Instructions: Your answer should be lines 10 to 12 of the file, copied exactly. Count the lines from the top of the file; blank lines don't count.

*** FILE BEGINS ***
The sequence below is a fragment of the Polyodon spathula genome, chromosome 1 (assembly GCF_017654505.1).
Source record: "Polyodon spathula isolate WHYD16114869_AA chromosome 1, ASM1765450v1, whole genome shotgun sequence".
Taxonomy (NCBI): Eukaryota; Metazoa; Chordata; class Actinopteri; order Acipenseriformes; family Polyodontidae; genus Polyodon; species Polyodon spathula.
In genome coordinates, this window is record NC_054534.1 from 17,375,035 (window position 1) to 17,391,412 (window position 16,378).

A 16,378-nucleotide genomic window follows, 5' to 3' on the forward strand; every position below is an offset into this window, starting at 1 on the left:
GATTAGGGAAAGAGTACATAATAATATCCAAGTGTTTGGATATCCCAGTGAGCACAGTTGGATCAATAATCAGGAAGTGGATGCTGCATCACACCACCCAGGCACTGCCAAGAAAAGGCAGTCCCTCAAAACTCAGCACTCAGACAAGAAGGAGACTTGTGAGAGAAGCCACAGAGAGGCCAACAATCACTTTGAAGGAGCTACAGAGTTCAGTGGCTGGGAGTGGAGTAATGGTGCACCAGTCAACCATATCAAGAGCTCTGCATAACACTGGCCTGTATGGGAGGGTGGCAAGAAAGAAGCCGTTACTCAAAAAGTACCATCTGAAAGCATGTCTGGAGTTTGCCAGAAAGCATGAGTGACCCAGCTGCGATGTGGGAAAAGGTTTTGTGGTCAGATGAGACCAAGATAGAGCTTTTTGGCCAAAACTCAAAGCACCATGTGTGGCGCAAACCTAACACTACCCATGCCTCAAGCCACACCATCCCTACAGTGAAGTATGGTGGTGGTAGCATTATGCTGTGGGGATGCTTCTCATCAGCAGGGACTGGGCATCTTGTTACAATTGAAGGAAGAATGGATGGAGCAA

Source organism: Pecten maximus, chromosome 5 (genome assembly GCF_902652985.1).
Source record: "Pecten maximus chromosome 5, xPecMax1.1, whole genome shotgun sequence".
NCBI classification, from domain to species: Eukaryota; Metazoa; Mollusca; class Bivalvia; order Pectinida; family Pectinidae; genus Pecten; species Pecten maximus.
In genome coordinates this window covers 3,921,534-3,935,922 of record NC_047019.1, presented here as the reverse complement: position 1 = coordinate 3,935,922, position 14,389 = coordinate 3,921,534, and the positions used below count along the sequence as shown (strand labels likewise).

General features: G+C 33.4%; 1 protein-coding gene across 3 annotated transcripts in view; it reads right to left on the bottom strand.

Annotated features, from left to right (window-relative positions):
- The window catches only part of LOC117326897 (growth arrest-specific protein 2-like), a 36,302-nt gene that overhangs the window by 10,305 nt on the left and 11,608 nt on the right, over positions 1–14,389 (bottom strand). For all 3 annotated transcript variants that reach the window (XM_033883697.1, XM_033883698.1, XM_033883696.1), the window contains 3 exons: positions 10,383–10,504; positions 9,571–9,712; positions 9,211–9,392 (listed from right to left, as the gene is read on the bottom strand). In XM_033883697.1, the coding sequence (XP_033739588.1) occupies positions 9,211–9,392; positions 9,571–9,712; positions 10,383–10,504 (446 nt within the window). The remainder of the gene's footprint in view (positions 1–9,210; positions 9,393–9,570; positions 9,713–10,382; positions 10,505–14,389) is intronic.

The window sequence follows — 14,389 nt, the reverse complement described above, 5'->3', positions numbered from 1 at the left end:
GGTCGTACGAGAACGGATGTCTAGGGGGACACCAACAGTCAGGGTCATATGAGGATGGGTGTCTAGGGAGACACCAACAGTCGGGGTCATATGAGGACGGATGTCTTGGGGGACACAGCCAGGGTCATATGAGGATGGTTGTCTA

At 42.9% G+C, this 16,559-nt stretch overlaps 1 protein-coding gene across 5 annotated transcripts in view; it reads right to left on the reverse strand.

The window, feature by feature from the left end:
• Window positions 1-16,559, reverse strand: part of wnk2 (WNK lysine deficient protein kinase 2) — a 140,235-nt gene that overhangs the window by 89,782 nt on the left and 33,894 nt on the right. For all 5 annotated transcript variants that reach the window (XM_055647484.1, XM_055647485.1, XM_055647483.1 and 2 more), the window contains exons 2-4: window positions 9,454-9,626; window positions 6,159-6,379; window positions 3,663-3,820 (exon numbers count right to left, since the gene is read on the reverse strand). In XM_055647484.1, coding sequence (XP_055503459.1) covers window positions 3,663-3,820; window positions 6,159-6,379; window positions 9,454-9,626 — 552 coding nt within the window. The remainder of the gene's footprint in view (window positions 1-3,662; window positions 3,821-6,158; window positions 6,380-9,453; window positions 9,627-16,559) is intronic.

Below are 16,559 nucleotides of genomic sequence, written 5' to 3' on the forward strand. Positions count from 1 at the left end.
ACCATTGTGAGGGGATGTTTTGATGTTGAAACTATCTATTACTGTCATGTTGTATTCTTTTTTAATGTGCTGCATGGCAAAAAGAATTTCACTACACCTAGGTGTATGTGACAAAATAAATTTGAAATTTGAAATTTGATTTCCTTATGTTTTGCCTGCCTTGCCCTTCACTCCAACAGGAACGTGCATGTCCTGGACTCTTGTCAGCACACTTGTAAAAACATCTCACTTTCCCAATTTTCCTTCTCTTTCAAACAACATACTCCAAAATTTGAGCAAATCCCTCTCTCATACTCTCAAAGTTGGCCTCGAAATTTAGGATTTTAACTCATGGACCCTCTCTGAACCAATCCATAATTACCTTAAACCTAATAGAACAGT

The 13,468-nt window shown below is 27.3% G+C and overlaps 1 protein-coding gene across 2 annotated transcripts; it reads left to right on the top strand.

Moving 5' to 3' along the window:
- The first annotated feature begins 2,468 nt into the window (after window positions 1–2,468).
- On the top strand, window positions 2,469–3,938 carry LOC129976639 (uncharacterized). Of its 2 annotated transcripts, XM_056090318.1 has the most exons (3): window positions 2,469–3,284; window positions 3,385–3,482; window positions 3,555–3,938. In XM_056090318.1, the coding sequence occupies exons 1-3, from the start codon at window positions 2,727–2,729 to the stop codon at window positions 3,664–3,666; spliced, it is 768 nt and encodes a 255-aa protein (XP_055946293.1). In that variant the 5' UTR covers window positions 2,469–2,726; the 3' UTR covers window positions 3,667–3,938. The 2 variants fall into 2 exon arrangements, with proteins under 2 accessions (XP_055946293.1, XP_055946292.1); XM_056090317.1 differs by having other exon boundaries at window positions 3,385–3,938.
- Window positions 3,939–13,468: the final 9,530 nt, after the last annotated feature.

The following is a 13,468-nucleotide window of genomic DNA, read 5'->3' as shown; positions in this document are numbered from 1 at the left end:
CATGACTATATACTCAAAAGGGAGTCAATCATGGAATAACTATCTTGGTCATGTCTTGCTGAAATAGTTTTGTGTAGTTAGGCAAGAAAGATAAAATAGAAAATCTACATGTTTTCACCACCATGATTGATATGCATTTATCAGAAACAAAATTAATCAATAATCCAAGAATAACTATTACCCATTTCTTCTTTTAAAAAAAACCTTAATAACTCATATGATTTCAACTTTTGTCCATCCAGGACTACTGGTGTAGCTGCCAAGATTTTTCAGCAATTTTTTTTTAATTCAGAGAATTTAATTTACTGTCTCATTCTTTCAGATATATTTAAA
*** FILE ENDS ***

In genome coordinates this window covers 3,921,534-3,935,922 of record NC_047019.1, presented here as the reverse complement: position 1 = coordinate 3,935,922, position 14,389 = coordinate 3,921,534, and the positions used below count along the sequence as shown (strand labels likewise).

General features: G+C 33.4%; 1 protein-coding gene across 3 annotated transcripts in view; it reads right to left on the bottom strand.

Annotated features, from left to right (window-relative positions):